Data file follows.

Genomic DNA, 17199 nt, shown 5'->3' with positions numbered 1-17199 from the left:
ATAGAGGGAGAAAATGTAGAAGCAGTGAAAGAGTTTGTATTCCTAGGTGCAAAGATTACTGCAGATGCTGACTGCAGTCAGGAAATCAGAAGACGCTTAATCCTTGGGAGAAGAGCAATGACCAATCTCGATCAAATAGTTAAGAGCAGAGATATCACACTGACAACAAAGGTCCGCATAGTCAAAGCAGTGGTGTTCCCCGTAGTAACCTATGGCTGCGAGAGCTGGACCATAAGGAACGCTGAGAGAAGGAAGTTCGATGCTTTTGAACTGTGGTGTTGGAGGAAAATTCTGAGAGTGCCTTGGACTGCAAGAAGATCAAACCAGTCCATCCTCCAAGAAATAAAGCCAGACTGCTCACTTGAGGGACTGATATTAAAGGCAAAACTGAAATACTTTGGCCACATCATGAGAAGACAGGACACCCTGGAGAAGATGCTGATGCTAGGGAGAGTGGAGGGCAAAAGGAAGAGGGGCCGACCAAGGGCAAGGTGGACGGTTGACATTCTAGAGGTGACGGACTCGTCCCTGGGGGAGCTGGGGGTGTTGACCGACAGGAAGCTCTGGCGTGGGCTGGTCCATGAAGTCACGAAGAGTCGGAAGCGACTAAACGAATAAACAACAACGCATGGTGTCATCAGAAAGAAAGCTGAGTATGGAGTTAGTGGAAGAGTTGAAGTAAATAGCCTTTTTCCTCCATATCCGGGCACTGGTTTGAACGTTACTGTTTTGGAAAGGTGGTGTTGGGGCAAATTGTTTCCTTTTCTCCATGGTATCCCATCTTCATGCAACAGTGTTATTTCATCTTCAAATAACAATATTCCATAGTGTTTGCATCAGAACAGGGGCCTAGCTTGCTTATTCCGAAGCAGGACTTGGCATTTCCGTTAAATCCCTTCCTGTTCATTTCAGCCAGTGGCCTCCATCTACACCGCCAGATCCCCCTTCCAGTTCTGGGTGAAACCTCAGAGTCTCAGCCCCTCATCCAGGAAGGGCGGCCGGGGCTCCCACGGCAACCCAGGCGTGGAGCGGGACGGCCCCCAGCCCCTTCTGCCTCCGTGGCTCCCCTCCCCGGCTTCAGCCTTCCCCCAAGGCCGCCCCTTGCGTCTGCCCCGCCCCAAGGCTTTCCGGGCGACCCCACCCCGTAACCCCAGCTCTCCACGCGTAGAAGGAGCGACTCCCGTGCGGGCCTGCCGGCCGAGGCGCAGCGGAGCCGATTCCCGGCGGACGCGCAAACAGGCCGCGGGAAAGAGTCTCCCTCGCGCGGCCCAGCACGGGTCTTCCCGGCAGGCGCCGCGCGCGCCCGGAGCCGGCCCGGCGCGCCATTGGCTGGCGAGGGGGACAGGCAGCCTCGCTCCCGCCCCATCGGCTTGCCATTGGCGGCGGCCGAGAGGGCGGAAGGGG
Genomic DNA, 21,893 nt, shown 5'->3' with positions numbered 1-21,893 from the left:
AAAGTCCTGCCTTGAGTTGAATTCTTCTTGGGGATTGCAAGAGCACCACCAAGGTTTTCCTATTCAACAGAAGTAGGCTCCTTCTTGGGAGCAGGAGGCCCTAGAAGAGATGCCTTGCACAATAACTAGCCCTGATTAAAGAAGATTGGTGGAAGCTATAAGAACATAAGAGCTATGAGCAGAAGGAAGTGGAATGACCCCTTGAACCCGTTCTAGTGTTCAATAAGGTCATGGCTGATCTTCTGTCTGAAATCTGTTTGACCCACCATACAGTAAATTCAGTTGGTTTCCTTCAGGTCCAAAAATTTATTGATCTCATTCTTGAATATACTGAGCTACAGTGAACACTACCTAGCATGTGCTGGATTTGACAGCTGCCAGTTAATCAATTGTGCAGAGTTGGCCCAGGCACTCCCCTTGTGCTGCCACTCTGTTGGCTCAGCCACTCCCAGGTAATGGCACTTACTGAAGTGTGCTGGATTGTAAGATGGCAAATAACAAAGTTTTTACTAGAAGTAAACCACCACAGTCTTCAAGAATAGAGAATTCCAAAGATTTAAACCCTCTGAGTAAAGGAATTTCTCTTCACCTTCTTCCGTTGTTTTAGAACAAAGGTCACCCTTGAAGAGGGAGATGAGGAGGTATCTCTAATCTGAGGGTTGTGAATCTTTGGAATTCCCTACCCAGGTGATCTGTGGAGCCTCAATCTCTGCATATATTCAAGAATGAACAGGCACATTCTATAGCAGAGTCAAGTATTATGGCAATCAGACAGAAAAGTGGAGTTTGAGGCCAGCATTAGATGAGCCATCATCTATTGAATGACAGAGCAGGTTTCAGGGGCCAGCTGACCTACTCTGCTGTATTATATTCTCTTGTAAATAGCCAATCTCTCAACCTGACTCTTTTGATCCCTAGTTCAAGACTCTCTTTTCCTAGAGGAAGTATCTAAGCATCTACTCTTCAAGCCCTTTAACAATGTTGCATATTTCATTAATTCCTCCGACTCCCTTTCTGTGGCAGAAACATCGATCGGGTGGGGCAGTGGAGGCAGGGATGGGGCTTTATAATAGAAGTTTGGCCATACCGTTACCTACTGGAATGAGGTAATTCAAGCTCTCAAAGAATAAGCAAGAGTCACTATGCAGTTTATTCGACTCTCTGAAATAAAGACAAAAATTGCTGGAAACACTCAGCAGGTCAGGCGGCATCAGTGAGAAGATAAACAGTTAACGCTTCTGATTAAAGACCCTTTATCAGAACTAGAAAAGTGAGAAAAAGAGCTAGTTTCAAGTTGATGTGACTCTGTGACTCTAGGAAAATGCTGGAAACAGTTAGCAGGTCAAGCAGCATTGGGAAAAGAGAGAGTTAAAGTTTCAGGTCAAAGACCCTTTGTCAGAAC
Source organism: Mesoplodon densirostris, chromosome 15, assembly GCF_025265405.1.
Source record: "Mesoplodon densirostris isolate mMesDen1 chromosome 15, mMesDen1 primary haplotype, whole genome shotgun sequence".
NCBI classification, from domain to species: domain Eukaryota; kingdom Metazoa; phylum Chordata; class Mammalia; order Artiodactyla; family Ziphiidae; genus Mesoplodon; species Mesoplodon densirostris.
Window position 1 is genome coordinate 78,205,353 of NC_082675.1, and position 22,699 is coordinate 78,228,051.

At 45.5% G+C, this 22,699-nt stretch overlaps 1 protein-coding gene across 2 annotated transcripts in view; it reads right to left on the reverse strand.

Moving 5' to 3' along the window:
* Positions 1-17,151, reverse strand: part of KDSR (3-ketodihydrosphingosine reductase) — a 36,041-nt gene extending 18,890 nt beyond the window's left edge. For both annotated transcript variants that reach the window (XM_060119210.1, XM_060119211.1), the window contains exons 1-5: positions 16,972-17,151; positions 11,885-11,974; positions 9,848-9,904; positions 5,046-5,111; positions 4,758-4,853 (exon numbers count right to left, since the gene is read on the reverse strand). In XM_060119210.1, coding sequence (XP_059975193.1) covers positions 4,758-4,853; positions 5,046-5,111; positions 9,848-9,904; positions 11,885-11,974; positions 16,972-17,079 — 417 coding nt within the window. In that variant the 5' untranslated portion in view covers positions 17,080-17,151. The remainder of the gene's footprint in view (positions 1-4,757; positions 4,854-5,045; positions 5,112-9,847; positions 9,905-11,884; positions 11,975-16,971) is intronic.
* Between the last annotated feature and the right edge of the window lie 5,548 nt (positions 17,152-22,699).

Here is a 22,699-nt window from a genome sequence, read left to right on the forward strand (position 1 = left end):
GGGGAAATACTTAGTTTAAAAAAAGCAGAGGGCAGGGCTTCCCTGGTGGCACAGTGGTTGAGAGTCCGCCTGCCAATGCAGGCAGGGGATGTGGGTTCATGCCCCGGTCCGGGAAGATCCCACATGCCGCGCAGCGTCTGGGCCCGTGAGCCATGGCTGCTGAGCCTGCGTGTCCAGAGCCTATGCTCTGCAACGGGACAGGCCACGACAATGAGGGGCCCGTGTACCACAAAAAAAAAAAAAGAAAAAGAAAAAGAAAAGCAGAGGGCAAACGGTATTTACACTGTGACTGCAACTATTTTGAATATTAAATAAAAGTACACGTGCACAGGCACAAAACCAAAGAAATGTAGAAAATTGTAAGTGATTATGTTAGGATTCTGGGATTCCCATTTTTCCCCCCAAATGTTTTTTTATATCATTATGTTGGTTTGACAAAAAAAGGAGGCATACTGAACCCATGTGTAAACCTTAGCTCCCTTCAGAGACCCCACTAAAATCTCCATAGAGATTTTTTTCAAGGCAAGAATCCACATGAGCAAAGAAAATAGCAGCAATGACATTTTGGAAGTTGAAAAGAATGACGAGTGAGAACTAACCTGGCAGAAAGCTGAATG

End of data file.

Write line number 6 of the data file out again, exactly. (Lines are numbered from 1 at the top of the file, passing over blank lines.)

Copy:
Source record: "Mesoplodon densirostris isolate mMesDen1 chromosome 15, mMesDen1 primary haplotype, whole genome shotgun sequence".